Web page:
Date Posted: 12/22/2013 2:01 PM ET
Member Since: 5/27/2005
Posts: 2,390
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I almost quit reviewing the list when I came across The Other Boleyn Girl by Phillippa Gregory. 

Kelly

 

 

Date Posted: 12/22/2013 3:55 PM ET
Member Since: 7/15/2008
Posts: 4,035
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What Deb and Kelly said. Don't get me started on Pillars.

Date Posted: 12/22/2013 8:08 PM ET
Member Since: 6/1/2007
Posts: 1,891
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I've read 12 and some of these were real turds.  I can think of several HF that would be considered more essential than some of these.

 

Date Posted: 12/22/2013 9:29 PM ET
Member Since: 8/17/2009
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"I've read 12 and some of these were real turds."

  Hahahaha - tell it like it is Holly!  Please let us know which ones so we can avoid them.

Date Posted: 12/22/2013 10:12 PM ET
Member Since: 8/17/2009
Posts: 1,588
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Essential, to me, means something on the order of this:  If the world as we know it was going to end tomorrow, and it was up to YOU to decide which 50 HF books would be preserved for whatever posterity survived, which would you sellect?  Of her list of 50, I would probably include:

I, Claudius by Graves

A Tale of Two Cities by Dickens

War and Peace by Tolstoy (I haven't read it but maybe this will be the year)

Gone With the Wind by Mitchell

The Far Pavilions by MM Kaye

The Thornbirds by McCullough

Dumas certainly belongs on the list, but I'd put Count of Monte Cristo over Three Muskateers.  Michener, too, but I'm not sure which, and I doubt Caravans.  I've only read a few of Micheners and I wouldn't include any that I have read (favorite so far Poland), but The Source and The Covenant are on my TBR.



Last Edited on: 12/23/13 4:00 PM ET - Total times edited: 1
Alice J. (ASJ) - ,
Date Posted: 12/23/2013 11:22 AM ET
Member Since: 5/13/2009
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I am not impressed with the list. There are some quality books (Tale of Two Cities, I Cladius) but  lot of junk that is just so so. I must admit I was glad to see a James Michner book on the list. always enjoyed them and he spent a lot of time researching them. I did read Caravan. It was good not sure it was his best. I think I like The Covenant the best my him.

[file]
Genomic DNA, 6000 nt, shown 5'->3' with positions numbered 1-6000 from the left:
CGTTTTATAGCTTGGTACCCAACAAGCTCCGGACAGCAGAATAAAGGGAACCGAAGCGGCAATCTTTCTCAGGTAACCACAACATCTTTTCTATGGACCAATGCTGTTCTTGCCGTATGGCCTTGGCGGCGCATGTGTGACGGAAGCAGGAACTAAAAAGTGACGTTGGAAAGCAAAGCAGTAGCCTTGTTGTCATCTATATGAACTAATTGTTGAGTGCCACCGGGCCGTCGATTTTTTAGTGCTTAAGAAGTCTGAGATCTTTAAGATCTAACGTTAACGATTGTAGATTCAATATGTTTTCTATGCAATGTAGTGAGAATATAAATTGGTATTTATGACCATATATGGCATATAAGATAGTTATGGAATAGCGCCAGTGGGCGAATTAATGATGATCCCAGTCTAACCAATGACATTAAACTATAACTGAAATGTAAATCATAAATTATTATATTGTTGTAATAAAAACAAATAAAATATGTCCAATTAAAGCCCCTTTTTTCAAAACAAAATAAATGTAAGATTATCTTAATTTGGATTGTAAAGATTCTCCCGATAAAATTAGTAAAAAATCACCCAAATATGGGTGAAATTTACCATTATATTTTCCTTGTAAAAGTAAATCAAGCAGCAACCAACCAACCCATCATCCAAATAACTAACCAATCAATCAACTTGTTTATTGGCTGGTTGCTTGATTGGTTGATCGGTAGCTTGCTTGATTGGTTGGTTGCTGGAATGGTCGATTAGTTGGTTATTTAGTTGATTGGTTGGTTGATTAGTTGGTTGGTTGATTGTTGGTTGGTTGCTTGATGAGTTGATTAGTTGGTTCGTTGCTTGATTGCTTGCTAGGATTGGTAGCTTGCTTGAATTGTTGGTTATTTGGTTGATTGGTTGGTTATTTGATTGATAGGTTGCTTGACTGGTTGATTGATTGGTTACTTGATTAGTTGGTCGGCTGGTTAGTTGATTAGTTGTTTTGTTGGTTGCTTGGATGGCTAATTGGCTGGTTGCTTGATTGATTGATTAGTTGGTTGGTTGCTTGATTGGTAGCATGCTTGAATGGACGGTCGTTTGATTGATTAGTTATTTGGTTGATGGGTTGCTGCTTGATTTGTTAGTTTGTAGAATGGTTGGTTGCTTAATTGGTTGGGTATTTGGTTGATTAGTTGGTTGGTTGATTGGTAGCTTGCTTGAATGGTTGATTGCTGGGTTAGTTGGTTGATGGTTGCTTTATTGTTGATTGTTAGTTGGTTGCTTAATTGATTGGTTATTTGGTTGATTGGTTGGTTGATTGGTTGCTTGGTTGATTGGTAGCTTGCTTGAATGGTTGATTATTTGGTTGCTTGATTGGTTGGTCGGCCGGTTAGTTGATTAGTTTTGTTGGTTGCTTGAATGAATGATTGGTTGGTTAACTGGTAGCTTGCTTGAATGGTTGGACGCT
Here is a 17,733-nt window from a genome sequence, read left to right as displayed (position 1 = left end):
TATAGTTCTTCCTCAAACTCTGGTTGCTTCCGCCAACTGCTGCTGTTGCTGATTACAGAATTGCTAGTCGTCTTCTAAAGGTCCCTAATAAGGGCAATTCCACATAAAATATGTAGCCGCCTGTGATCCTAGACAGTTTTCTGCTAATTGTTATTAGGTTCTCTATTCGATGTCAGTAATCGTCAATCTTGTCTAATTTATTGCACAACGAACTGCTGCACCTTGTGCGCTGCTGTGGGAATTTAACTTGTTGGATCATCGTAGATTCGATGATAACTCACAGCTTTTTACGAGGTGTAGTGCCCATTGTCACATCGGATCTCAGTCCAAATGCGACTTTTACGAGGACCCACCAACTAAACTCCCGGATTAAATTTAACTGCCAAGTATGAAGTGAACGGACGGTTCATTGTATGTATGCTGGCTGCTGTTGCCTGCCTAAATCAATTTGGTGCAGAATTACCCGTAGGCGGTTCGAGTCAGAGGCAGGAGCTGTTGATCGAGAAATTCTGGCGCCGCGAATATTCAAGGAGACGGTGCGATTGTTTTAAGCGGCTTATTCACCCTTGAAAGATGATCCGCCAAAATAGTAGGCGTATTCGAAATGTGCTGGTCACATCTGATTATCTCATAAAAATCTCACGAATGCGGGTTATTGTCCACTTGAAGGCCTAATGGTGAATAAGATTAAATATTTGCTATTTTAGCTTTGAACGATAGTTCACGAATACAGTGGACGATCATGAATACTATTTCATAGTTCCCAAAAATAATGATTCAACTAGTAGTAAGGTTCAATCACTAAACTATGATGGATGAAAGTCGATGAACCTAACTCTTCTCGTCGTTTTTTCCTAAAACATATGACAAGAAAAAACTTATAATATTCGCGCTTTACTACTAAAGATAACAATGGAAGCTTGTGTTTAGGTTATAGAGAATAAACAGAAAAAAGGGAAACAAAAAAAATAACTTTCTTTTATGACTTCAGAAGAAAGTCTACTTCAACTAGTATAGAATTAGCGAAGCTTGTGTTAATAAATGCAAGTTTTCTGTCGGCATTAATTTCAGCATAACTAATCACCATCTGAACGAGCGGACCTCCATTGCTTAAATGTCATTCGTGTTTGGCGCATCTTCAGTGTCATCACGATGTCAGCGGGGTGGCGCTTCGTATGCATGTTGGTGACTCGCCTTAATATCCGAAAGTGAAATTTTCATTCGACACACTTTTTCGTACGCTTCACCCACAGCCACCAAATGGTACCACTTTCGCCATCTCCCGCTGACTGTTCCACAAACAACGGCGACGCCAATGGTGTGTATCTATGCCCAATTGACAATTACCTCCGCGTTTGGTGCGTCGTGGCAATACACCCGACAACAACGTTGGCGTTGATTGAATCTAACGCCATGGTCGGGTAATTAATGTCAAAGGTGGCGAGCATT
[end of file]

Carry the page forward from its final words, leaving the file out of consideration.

Just my opinion

Alice
 

Date Posted: 12/23/2013 3:07 PM ET
Member Since: 6/5/2007
Posts: 2,507
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It is a haphazard list, but I do like the way that it isn't just English or European historical fiction.  Like others, I have more on my TBR pile, but I've read 12:
 

Kristin Lavransdatter
by Sigrid Undset

The Other Boleyn Girl
by Philippa Gregory

The Three Musketeers
by Alexandre Dumas

Waverley
by Sir Walter Scott

A Tale of Two Cities
by Charles Dickens

 

War and Peace
by Leo Tolstoy

Gone with the Wind
by Margaret Mitchell

March
by Geraldine Brooks

The Poisonwood Bible
by Barbara Kingsolver

Memoirs of a Geisha
by Arthur Golden

The Historian
by Elizabeth Kostova

Shanghai Girls
by Lisa See

Date Posted: 12/23/2013 3:37 PM ET
Member Since: 8/17/2009
Posts: 929
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Mimi, that's a pretty impressive list.  I keep trying to read War and Peace - mayber this will be my year.  What did you think of Waverly?

Date Posted: 12/23/2013 3:38 PM ET
Member Since: 8/9/2005
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Last Edited on: 2/4/15 3:54 PM ET - Total times edited: 1
Date Posted: 12/23/2013 4:46 PM ET
Member Since: 7/6/2007
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You reeeeaaaaallllyyyy need to be in the right frame of mind to read War and Peace. To state the obvious, it's a hefty book, in every which way. I had one friend ask me what it was about, and my response was: "It's a 1300 page book-1298 pages are war and the last two pages are unsettled peace." 

Date Posted: 12/23/2013 4:58 PM ET
Member Since: 8/17/2009
Posts: 929
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My problem has beeen remaining in the right frame of mind for the time it takes to get through the book!

Date Posted: 12/23/2013 8:30 PM ET
Member Since: 6/1/2007
Posts: 1,891
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Hahahaha - tell it like it is Holly!  Please let us know which ones so we can avoid them.

Donna-I didn't think The Long Song was that great and I got about 1/2 way through The Twelve Rooms of the Nile and sent it back to the library.  Those two stuck out right away.

Date Posted: 12/23/2013 9:24 PM ET
Member Since: 9/14/2008
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I've only read six of the list:

The Other Boleyn Girl

Gone With The Wind

The Thorn Birds

The Poisonwood Bible

Memoirs of a Geisha

Shanghai Girls

Date Posted: 12/23/2013 9:40 PM ET
Member Since: 10/6/2007
Posts: 3,090
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I have read 8 of them.  Not a very awesome list to be sure.  I enjoyed reading the comments by everyone at the bottom of the list.  Clearly there was much disagreement as to what should and should not have been on the list.  I have read more of the ones included in the comments than on the list!!!!

Date Posted: 12/24/2013 2:01 PM ET
Member Since: 6/5/2007
Posts: 2,507
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Thank you, blush.  I remember enjoying, but not loving, Waverly. I also don't remember any plot details.

While I didn't think it read slowly, I admit I skimmed through War and read Peace more intently ;)